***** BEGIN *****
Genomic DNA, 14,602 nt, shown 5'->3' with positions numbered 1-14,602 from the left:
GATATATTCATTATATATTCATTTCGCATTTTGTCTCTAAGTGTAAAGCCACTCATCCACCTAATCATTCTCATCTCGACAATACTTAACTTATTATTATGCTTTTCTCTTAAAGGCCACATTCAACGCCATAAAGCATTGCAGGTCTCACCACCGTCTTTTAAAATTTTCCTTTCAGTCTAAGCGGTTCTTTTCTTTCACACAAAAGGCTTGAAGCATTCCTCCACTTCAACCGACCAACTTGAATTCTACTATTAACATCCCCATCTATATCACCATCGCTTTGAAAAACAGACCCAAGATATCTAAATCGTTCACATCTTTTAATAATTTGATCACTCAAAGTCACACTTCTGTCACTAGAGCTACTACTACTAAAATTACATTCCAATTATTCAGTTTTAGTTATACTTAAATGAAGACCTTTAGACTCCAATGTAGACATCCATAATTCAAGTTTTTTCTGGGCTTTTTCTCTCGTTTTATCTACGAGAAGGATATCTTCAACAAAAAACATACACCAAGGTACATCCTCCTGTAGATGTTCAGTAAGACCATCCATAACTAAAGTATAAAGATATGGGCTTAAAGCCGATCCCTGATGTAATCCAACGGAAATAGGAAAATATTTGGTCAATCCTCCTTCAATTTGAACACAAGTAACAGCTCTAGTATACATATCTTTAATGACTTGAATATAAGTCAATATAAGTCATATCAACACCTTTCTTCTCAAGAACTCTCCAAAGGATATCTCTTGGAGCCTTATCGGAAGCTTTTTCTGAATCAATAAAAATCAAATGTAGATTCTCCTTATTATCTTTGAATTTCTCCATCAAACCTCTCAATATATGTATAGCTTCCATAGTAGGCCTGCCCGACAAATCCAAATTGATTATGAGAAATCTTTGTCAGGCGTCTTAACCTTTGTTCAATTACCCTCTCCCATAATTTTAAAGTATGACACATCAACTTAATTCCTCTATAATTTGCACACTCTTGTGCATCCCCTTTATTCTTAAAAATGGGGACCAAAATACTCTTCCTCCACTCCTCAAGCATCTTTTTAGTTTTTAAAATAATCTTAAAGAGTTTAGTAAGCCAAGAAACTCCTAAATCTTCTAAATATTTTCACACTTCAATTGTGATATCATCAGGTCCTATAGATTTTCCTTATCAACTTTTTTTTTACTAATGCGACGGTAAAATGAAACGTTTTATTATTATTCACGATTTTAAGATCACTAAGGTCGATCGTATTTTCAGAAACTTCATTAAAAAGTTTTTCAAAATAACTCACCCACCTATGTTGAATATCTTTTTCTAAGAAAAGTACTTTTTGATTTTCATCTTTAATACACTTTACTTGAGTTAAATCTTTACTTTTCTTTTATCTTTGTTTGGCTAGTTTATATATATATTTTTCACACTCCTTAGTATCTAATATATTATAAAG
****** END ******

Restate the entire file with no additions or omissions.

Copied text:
Genomic DNA, 14,602 nt, shown 5'->3' with positions numbered 1-14,602 from the left:
GATATATTCATTATATATTCATTTCGCATTTTGTCTCTAAGTGTAAAGCCACTCATCCACCTAATCATTCTCATCTCGACAATACTTAACTTATTATTATGCTTTTCTCTTAAAGGCCACATTCAACGCCATAAAGCATTGCAGGTCTCACCACCGTCTTTTAAAATTTTCCTTTCAGTCTAAGCGGTTCTTTTCTTTCACACAAAAGGCTTGAAGCATTCCTCCACTTCAACCGACCAACTTGAATTCTACTATTAACATCCCCATCTATATCACCATCGCTTTGAAAAACAGACCCAAGATATCTAAATCGTTCACATCTTTTAATAATTTGATCACTCAAAGTCACACTTCTGTCACTAGAGCTACTACTACTAAAATTACATTCCAATTATTCAGTTTTAGTTATACTTAAATGAAGACCTTTAGACTCCAATGTAGACATCCATAATTCAAGTTTTTTCTGGGCTTTTTCTCTCGTTTTATCTACGAGAAGGATATCTTCAACAAAAAACATACACCAAGGTACATCCTCCTGTAGATGTTCAGTAAGACCATCCATAACTAAAGTATAAAGATATGGGCTTAAAGCCGATCCCTGATGTAATCCAACGGAAATAGGAAAATATTTGGTCAATCCTCCTTCAATTTGAACACAAGTAACAGCTCTAGTATACATATCTTTAATGACTTGAATATAAGTCAATATAAGTCATATCAACACCTTTCTTCTCAAGAACTCTCCAAAGGATATCTCTTGGAGCCTTATCGGAAGCTTTTTCTGAATCAATAAAAATCAAATGTAGATTCTCCTTATTATCTTTGAATTTCTCCATCAAACCTCTCAATATATGTATAGCTTCCATAGTAGGCCTGCCCGACAAATCCAAATTGATTATGAGAAATCTTTGTCAGGCGTCTTAACCTTTGTTCAATTACCCTCTCCCATAATTTTAAAGTATGACACATCAACTTAATTCCTCTATAATTTGCACACTCTTGTGCATCCCCTTTATTCTTAAAAATGGGGACCAAAATACTCTTCCTCCACTCCTCAAGCATCTTTTTAGTTTTTAAAATAATCTTAAAGAGTTTAGTAAGCCAAGAAACTCCTAAATCTTCTAAATATTTTCACACTTCAATTGTGATATCATCAGGTCCTATAGATTTTCCTTATCAACTTTTTTTTTACTAATGCGACGGTAAAATGAAACGTTTTATTATTATTCACGATTTTAAGATCACTAAGGTCGATCGTATTTTCAGAAACTTCATTAAAAAGTTTTTCAAAATAACTCACCCACCTATGTTGAATATCTTTTTCTAAGAAAAGTACTTTTTGATTTTCATCTTTAATACACTTTACTTGAGTTAAATCTTTACTTTTCTTTTATCTTTGTTTGGCTAGTTTATATATATATTTTTCACACTCCTTAGTATCTAATATATTATAAAG